A smile, clean socks, a sandwich, a wound care kit, a heartfelt “how are you feeling today?” All of these things can be part of a public health approach called harm reduction, and many believe it’s the best way to help those who’re living with opioid addiction. The approach is to meet people where they’re at, gaining their trust, and paving a path toward treatment and recovery.
Journalist Beth Macy has covered the devastating impact of the opioid epidemic for years — including in her best-selling book “Dopesick,” which was turned into a Hulu limited series. In her latest book, she pivots to solutions. In “Raising Lazarus” she introduces audiences to the people on the frontlines of the opioid crisis, who are trying to save lives — one person at a time. We talk to Macy about her book and hear from people who are trying new ways to keep people alive and get them into treatment.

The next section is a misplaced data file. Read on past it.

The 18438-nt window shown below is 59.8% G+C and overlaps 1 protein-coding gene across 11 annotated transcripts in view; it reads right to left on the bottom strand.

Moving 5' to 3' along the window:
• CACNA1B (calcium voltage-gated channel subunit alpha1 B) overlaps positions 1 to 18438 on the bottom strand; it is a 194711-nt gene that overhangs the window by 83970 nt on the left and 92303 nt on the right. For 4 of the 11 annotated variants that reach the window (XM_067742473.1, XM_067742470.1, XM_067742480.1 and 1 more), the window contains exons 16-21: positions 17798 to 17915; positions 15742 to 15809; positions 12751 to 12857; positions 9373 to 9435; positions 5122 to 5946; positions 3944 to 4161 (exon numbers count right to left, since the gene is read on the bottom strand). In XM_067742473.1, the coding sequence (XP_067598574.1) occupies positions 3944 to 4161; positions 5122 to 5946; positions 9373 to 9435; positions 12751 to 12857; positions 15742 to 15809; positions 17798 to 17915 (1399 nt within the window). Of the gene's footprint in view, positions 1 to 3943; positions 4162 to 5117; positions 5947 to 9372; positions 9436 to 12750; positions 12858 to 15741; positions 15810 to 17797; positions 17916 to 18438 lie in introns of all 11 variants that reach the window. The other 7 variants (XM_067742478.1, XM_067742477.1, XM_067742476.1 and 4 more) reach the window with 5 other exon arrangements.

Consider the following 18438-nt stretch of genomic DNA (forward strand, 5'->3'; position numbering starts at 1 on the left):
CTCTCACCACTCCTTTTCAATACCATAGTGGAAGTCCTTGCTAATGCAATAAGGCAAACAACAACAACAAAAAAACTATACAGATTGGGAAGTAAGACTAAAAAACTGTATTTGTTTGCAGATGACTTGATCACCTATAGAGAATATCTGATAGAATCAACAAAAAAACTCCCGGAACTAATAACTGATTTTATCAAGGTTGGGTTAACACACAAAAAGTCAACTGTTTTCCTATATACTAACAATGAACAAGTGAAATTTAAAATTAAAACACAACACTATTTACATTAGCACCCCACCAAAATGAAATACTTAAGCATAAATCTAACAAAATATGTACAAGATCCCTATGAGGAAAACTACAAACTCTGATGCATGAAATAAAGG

Also heard on this week’s episode:
- We talk with Ed Bisch about the personal tragedy that led him to connect with other grieving families, and his activism with the group Relatives Against Purdue.
- We listen back to Nina Feldman’s story of a volunteer outreach worker in Philadelphia, who believes everybody should have Narcan available.